Moderates Fleeing House, Setting Stage for More Washington Gridlock

The political scene in the United States is set to get even more fraught. Moderate members of the U.S. House of Representatives are leaving office at twice the rate of their more partisan peers this year, a new analysis found. 

It will likely deepen the Washington gridlock during President Joe Biden’s next two years in office.

The number of incumbent House members retiring or who lost a party nomination contest is at a three-decade high after a once-a-decade redistricting process that eliminated more than a dozen of the country’s dwindling number of competitive districts.

All 50 states have now finished nominating who will be officially running in the upcoming midterm elections. Thirteen of the 50 most centrist members did not seek reelection or lost their primary. That means about 25 percent.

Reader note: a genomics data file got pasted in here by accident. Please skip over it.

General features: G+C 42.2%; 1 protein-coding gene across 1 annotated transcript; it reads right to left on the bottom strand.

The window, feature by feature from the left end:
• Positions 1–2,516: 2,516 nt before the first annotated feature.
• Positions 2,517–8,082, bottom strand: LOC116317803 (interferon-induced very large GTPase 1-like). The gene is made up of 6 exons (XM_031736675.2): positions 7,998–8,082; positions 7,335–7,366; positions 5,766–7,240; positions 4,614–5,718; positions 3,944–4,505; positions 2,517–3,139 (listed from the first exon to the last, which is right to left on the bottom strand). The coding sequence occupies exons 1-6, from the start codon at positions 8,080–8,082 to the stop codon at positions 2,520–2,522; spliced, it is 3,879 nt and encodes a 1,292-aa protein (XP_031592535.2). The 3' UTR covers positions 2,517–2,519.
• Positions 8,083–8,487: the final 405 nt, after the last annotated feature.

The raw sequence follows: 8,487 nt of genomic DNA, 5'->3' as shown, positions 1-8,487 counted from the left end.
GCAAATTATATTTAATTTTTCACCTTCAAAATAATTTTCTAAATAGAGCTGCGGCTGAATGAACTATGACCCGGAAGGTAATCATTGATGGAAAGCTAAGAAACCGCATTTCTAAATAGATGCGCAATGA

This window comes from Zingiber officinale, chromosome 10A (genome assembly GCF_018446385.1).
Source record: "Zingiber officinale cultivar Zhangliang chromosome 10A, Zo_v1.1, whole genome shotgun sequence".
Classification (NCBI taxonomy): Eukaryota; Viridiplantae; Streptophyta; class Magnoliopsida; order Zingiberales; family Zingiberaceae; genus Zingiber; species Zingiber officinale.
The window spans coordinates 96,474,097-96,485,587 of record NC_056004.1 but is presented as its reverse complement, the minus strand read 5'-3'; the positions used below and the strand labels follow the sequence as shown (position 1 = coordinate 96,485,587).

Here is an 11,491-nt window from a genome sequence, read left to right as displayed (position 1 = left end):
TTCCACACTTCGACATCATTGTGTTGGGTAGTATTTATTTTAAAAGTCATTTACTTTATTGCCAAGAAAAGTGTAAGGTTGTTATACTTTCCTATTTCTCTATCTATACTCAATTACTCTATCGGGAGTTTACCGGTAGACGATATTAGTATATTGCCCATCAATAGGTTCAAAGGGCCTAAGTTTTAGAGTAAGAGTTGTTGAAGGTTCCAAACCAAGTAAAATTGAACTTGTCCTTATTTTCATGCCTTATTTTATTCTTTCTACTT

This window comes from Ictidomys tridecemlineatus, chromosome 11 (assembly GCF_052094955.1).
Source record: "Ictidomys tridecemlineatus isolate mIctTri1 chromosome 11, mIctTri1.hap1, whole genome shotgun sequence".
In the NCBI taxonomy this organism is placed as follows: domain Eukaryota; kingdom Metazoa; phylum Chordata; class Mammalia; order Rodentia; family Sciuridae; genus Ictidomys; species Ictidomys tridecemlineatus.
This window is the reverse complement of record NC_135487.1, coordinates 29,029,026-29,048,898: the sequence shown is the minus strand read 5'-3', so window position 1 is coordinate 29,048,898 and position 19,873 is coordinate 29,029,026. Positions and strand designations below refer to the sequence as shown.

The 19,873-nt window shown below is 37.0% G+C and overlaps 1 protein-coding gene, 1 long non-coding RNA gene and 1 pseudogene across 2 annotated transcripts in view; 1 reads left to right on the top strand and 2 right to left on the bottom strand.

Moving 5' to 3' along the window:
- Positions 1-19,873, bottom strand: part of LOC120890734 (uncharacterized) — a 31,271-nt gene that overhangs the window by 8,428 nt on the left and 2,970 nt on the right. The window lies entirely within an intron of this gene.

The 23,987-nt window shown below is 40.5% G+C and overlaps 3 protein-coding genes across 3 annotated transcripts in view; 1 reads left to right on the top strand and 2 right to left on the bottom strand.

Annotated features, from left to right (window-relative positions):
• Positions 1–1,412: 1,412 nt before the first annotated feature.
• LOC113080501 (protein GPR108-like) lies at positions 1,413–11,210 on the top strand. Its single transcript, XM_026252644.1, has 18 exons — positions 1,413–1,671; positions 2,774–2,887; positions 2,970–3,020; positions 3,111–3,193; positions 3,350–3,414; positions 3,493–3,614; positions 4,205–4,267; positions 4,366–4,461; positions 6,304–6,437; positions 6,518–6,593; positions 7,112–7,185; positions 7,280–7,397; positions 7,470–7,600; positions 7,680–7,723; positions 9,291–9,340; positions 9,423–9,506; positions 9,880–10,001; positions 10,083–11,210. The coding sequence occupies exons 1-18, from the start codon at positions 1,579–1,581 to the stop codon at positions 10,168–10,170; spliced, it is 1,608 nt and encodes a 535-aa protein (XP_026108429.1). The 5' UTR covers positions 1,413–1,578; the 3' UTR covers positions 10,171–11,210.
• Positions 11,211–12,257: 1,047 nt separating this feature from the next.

It ensures a quarter of centrists will leave the office at the end of the year. 

By comparison, only one-eighth of other incumbents will not appear on the Nov. 8 midterm election ballot, with the majority running in politically safe districts.

The candidates who take their place won’t be known until after the midterm election. But, Republicans are favored to win a majority in the House. In many cases, their potential successors show signs of being further from the middle.

One driving factor is gerrymandering, which is when lawmakers in states controlled by a single party manipulate redistricting to create politically safe House districts. 

Another factor centrists are leaving is because of former President Donald Trump. Trump actively, and aggressively, worked to push out any Republican from office who voted to impeach him following the Jan. 6, 2021, attack on the U.S. Capitol.

The new analysis shows that the share of moderates heading for the door this year is unusually high. 

For elections held between 2012 and 2020, only about one in eight moderate incumbents opted not to seek reelection or lost their primaries.

The result could accelerate a decades-long trend that has seen the House grow increasingly polarized, lengthening the odds of bipartisan efforts to address thorny challenges such as shoring up Social Security and Medicare, the welfare programs for seniors that face severe fiscal challenges.

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